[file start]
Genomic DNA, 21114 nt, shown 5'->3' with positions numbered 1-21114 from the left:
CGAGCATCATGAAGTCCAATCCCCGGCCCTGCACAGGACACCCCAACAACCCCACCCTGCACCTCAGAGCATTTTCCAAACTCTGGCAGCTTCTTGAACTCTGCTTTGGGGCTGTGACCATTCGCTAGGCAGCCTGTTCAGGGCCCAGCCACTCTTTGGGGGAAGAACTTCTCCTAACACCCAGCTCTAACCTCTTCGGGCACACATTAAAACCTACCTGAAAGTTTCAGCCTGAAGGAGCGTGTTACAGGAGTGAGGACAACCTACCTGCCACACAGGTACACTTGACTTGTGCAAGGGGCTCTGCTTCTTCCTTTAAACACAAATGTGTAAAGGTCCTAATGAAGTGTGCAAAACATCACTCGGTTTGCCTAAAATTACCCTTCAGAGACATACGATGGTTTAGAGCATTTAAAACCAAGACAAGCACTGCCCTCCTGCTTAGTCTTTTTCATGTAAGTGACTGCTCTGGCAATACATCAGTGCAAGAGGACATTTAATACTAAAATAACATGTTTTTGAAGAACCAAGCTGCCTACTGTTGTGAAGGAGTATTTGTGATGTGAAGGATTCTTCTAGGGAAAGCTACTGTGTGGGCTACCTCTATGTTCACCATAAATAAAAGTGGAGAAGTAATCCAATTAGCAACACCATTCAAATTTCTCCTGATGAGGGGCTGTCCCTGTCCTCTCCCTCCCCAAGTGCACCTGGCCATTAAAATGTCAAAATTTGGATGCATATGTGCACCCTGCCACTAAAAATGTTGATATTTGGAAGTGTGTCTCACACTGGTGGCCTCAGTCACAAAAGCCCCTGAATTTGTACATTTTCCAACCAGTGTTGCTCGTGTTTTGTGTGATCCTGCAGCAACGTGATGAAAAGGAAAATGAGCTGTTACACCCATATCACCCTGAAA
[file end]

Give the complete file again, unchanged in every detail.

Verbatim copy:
Genomic DNA, 21114 nt, shown 5'->3' with positions numbered 1-21114 from the left:
CGAGCATCATGAAGTCCAATCCCCGGCCCTGCACAGGACACCCCAACAACCCCACCCTGCACCTCAGAGCATTTTCCAAACTCTGGCAGCTTCTTGAACTCTGCTTTGGGGCTGTGACCATTCGCTAGGCAGCCTGTTCAGGGCCCAGCCACTCTTTGGGGGAAGAACTTCTCCTAACACCCAGCTCTAACCTCTTCGGGCACACATTAAAACCTACCTGAAAGTTTCAGCCTGAAGGAGCGTGTTACAGGAGTGAGGACAACCTACCTGCCACACAGGTACACTTGACTTGTGCAAGGGGCTCTGCTTCTTCCTTTAAACACAAATGTGTAAAGGTCCTAATGAAGTGTGCAAAACATCACTCGGTTTGCCTAAAATTACCCTTCAGAGACATACGATGGTTTAGAGCATTTAAAACCAAGACAAGCACTGCCCTCCTGCTTAGTCTTTTTCATGTAAGTGACTGCTCTGGCAATACATCAGTGCAAGAGGACATTTAATACTAAAATAACATGTTTTTGAAGAACCAAGCTGCCTACTGTTGTGAAGGAGTATTTGTGATGTGAAGGATTCTTCTAGGGAAAGCTACTGTGTGGGCTACCTCTATGTTCACCATAAATAAAAGTGGAGAAGTAATCCAATTAGCAACACCATTCAAATTTCTCCTGATGAGGGGCTGTCCCTGTCCTCTCCCTCCCCAAGTGCACCTGGCCATTAAAATGTCAAAATTTGGATGCATATGTGCACCCTGCCACTAAAAATGTTGATATTTGGAAGTGTGTCTCACACTGGTGGCCTCAGTCACAAAAGCCCCTGAATTTGTACATTTTCCAACCAGTGTTGCTCGTGTTTTGTGTGATCCTGCAGCAACGTGATGAAAAGGAAAATGAGCTGTTACACCCATATCACCCTGAAA